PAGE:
Subj: Scientists Say Solar Flare
Could Disrupt Power
Date: 7/15/00 9:30:24 AM Pacific Daylight Time
From: email@example.com (New Millennium)
To: firstname.lastname@example.org (Newmill)
July 15 10:31 AM ET
Scientists Say Solar Flare Could Disrupt Power
WASHINGTON (Reuters) - A huge solar flare produced by a large sunspot
group is expected to produce a geomagnetic storm that could disrupt
electric power grids and satellite operations, U.S. government
The flare spewed out billions of tons of plasma and charged particles
Friday that are expected to reach the Earth's magnetic field when it is
Saturday afternoon on the U.S. East Coast, the National Oceanic and
Atmospheric Administration (NOAA) said.
NOAA's Space Environment Center in Boulder, Colo., which detected the
flare, predicted that a geomagnetic storm could last until Monday. The
charged particles are making the 93 million mile trip toward Earth at 3
million mph, it said.
"The storm is expected to reach strong to severe levels ... which can
adversely affect satellite operations and power grids," the center
warned in a statement Friday.
NOAA predicted similar disruptions last month after a solar flare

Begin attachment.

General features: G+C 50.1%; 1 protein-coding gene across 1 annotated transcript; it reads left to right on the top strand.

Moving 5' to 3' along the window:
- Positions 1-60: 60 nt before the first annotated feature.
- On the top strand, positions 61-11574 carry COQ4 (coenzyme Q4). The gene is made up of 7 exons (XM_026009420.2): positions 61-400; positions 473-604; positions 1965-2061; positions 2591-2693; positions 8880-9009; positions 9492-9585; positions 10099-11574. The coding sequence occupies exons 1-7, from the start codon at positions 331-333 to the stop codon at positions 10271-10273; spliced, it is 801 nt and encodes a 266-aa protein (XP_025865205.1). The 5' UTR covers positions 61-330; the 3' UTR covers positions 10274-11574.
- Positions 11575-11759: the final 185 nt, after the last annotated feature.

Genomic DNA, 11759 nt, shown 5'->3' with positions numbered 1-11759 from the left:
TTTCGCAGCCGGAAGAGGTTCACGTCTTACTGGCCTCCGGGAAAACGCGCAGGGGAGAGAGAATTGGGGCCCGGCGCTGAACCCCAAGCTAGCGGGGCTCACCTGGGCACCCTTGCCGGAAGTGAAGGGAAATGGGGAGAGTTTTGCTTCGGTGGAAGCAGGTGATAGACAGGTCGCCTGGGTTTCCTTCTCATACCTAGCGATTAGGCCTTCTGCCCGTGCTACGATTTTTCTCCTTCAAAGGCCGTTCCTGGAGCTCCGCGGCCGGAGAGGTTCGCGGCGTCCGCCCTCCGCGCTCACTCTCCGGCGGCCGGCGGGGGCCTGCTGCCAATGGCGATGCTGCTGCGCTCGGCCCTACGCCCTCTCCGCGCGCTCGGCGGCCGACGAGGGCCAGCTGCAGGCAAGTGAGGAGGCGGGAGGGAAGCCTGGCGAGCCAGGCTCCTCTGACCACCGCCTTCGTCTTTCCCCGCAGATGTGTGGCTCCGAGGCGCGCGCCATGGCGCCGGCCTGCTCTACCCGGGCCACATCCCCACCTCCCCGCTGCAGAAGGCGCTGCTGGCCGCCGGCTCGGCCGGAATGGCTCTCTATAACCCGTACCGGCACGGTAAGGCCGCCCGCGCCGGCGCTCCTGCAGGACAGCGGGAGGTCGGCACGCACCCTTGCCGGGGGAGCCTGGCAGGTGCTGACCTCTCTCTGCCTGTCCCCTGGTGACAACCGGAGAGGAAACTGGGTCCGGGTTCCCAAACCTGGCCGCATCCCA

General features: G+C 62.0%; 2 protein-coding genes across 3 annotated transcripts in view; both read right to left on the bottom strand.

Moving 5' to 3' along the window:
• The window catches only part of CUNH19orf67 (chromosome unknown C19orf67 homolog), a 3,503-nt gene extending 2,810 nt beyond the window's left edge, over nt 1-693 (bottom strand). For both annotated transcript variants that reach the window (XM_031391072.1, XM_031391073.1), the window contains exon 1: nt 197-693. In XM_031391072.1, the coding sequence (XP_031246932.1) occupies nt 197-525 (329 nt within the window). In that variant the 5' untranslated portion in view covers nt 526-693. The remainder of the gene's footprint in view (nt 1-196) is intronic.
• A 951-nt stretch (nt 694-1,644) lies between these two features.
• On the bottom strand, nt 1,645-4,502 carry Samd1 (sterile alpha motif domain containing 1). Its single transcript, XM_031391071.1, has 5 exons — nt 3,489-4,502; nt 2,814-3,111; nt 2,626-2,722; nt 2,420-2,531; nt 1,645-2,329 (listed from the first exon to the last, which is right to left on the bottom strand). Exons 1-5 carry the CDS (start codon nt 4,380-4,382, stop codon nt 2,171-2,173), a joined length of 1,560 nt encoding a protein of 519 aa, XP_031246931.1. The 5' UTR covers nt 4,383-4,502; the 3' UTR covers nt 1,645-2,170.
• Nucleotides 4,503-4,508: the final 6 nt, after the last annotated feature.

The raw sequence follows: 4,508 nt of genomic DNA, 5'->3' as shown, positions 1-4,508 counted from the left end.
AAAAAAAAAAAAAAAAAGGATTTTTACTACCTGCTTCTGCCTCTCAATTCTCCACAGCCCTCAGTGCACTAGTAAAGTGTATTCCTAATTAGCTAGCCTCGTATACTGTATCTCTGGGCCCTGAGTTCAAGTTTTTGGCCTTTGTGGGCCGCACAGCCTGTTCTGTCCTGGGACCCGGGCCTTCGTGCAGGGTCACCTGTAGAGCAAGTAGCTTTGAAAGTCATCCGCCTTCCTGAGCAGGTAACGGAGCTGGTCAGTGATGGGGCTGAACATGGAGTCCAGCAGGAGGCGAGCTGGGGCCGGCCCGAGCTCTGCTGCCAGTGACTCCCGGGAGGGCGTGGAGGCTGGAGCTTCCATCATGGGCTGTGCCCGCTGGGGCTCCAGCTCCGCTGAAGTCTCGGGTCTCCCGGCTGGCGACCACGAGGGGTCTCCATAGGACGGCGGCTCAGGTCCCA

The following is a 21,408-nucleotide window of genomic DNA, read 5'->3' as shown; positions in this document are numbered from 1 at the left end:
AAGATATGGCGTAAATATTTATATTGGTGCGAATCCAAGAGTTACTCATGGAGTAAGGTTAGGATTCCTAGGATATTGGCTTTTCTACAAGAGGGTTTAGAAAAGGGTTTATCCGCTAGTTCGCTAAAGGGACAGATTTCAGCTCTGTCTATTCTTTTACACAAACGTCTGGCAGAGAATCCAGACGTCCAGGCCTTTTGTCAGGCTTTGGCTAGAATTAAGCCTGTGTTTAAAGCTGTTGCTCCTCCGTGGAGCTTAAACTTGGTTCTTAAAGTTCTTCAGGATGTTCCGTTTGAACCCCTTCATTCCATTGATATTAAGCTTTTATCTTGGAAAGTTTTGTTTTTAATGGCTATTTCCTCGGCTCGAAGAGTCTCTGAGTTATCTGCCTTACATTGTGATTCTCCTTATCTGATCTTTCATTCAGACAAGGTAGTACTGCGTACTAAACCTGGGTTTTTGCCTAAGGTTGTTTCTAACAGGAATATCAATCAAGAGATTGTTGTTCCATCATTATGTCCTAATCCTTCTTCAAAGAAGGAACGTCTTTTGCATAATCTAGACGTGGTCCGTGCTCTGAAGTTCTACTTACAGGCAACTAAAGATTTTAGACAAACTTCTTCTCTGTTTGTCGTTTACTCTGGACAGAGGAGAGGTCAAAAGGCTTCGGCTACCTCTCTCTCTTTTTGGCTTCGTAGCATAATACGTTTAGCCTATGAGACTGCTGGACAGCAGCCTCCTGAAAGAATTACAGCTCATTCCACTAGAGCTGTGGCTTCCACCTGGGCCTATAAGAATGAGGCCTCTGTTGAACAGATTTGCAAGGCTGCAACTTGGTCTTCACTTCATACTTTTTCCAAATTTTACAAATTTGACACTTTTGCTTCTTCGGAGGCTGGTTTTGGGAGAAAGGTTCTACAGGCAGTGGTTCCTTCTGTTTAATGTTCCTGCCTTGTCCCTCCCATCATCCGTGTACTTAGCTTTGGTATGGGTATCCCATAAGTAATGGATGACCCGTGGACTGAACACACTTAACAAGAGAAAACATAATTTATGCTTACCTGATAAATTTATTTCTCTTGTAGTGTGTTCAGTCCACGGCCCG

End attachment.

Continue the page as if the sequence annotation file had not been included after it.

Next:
erupted on June 7. But the emissions from that flare were harmlessly
deflected by the Earth's magnetic shield, leaving electricity, satellite
and communications companies with only minor problems.
The latest solar flare already has caused some effects on Earth,
including radio blackouts on the sunlit side of the planet, the center
The solar activity also should give mid-latitude areas, including the
U.S. cities of Washington, New York, Denver and Seattle a good chance of
seeing the Aurora Borealis on Saturday night through Sunday morning, the
NASA's ACE satellite, in orbit about 1 million miles from Earth, will
detect any approaching geomagnetic storms and provide NOAA with a
warning about an hour before they reach Earth's magnetic field, it said.
The recent flares erupted during largest solar radiation storm since
October 1989, the center said.
In March of 1989, a solar storm knocked out the electrical system in all
of Quebec and destroyed a large power transformer in New Jersey.